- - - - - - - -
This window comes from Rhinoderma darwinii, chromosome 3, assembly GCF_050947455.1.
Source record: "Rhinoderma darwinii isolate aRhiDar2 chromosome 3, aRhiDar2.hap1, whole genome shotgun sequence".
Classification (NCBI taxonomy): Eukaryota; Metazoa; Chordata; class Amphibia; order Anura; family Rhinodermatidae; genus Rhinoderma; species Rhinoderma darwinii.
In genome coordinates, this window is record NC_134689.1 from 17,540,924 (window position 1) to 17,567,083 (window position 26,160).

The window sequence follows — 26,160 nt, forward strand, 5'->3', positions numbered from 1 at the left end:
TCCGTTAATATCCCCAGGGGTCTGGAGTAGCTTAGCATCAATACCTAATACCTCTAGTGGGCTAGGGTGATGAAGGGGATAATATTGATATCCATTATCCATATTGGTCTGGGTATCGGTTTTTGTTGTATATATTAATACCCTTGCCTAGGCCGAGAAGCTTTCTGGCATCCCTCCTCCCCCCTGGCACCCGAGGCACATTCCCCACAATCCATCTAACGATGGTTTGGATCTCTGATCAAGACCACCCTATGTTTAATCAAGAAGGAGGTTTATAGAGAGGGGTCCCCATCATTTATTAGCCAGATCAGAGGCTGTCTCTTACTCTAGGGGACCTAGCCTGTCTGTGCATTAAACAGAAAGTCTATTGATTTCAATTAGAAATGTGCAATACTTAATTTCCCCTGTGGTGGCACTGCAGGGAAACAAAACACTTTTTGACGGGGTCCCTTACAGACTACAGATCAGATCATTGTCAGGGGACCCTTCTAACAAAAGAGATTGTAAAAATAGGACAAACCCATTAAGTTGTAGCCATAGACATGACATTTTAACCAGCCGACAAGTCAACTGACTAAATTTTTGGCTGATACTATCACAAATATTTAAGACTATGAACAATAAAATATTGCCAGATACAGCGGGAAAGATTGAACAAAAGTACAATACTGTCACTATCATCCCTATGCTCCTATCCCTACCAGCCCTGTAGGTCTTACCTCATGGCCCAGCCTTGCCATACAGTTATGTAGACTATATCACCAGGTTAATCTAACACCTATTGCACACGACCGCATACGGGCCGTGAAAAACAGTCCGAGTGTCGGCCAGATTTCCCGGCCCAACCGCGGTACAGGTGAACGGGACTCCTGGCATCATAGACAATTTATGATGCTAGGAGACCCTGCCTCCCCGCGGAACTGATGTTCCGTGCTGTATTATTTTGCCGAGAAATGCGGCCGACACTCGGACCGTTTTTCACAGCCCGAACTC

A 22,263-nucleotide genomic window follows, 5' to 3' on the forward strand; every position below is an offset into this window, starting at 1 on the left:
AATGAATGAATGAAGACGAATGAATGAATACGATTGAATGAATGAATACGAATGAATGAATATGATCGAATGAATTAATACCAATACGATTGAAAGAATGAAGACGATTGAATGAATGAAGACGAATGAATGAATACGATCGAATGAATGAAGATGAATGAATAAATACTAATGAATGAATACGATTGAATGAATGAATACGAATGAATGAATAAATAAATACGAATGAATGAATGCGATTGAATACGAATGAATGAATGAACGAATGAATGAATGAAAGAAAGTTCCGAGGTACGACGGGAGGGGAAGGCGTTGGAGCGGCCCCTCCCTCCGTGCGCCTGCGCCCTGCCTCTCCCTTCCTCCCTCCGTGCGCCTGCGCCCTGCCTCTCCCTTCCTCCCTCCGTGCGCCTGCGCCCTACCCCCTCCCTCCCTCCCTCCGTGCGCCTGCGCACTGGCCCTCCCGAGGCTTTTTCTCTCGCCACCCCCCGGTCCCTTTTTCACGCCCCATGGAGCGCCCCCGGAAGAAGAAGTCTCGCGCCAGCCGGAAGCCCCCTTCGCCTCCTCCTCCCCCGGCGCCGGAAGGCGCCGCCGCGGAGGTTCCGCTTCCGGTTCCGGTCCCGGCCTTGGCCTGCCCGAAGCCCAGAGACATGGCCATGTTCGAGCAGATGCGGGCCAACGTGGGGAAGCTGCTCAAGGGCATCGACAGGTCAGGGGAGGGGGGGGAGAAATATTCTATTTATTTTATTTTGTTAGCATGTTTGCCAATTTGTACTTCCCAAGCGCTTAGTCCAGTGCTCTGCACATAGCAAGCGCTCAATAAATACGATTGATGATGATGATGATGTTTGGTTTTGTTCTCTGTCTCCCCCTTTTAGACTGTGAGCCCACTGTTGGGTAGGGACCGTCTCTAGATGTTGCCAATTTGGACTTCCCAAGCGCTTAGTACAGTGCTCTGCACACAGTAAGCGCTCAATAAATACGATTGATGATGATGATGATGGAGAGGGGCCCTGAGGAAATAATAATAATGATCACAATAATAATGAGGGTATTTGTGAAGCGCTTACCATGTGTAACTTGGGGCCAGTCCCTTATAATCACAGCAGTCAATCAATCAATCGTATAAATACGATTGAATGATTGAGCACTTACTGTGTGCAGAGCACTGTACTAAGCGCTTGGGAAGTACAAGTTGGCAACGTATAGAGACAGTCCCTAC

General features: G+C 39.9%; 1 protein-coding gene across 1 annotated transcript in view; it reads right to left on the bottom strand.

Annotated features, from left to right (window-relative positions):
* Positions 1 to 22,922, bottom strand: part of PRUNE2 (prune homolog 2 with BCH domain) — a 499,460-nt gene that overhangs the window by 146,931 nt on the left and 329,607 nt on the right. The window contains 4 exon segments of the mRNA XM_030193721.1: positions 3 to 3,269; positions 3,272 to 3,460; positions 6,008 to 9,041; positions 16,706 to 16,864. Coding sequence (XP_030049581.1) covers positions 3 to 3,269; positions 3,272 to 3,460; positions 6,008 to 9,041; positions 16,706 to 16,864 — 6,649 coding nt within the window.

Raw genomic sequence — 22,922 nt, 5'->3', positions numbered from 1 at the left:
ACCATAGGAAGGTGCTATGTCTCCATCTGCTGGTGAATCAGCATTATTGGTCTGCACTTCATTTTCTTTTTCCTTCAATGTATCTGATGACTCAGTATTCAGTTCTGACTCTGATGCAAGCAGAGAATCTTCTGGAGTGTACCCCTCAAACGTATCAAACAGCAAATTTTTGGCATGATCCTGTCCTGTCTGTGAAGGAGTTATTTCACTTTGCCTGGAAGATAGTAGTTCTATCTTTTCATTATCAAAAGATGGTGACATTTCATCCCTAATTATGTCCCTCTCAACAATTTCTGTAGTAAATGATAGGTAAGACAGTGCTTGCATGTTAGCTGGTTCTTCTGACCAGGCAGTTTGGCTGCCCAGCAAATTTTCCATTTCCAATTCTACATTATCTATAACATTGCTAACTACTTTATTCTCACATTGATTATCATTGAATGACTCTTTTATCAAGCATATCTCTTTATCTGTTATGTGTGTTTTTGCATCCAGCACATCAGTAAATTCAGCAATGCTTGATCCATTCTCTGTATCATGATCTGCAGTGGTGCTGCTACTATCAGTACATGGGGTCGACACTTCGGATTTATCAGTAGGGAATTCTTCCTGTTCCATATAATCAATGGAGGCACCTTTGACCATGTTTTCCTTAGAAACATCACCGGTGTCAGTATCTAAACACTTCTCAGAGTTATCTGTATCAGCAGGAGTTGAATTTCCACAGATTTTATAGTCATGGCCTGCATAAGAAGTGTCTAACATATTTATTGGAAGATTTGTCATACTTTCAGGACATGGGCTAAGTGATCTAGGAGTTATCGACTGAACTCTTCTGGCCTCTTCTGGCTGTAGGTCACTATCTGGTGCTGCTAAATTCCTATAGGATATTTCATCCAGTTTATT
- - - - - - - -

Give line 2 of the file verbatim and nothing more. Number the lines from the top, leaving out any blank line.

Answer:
Source record: "Rhinoderma darwinii isolate aRhiDar2 chromosome 3, aRhiDar2.hap1, whole genome shotgun sequence".